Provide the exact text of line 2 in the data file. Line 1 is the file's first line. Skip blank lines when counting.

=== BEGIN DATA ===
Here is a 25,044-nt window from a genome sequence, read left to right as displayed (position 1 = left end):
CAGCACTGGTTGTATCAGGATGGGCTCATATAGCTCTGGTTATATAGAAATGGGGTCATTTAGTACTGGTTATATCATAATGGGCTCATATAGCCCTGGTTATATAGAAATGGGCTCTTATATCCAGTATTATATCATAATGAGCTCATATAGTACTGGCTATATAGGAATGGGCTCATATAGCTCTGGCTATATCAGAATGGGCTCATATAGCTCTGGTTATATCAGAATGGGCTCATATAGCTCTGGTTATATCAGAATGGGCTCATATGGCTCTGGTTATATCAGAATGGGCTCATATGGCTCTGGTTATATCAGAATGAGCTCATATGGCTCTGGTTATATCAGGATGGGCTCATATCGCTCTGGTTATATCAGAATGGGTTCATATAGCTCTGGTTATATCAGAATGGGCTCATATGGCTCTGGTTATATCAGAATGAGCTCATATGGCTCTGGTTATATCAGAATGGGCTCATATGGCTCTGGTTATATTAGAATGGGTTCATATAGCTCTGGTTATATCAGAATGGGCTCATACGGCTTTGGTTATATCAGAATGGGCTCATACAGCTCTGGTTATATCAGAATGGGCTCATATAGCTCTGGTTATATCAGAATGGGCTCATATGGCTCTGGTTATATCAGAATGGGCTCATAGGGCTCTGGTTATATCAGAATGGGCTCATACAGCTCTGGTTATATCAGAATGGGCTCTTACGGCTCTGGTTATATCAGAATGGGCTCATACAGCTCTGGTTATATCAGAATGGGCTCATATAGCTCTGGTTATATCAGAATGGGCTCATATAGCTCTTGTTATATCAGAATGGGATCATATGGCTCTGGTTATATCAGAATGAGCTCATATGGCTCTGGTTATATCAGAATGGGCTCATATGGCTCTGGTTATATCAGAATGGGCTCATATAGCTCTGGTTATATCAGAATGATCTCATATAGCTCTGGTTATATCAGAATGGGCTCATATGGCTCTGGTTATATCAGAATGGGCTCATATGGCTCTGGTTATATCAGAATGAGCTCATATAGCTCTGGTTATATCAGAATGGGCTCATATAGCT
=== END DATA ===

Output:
CAGCACTGGTTGTATCAGGATGGGCTCATATAGCTCTGGTTATATAGAAATGGGGTCATTTAGTACTGGTTATATCATAATGGGCTCATATAGCCCTGGTTATATAGAAATGGGCTCTTATATCCAGTATTATATCATAATGAGCTCATATAGTACTGGCTATATAGGAATGGGCTCATATAGCTCTGGCTATATCAGAATGGGCTCATATAGCTCTGGTTATATCAGAATGGGCTCATATAGCTCTGGTTATATCAGAATGGGCTCATATGGCTCTGGTTATATCAGAATGGGCTCATATGGCTCTGGTTATATCAGAATGAGCTCATATGGCTCTGGTTATATCAGGATGGGCTCATATCGCTCTGGTTATATCAGAATGGGTTCATATAGCTCTGGTTATATCAGAATGGGCTCATATGGCTCTGGTTATATCAGAATGAGCTCATATGGCTCTGGTTATATCAGAATGGGCTCATATGGCTCTGGTTATATTAGAATGGGTTCATATAGCTCTGGTTATATCAGAATGGGCTCATACGGCTTTGGTTATATCAGAATGGGCTCATACAGCTCTGGTTATATCAGAATGGGCTCATATAGCTCTGGTTATATCAGAATGGGCTCATATGGCTCTGGTTATATCAGAATGGGCTCATAGGGCTCTGGTTATATCAGAATGGGCTCATACAGCTCTGGTTATATCAGAATGGGCTCTTACGGCTCTGGTTATATCAGAATGGGCTCATACAGCTCTGGTTATATCAGAATGGGCTCATATAGCTCTGGTTATATCAGAATGGGCTCATATAGCTCTTGTTATATCAGAATGGGATCATATGGCTCTGGTTATATCAGAATGAGCTCATATGGCTCTGGTTATATCAGAATGGGCTCATATGGCTCTGGTTATATCAGAATGGGCTCATATAGCTCTGGTTATATCAGAATGATCTCATATAGCTCTGGTTATATCAGAATGGGCTCATATGGCTCTGGTTATATCAGAATGGGCTCATATGGCTCTGGTTATATCAGAATGAGCTCATATAGCTCTGGTTATATCAGAATGGGCTCATATAGCT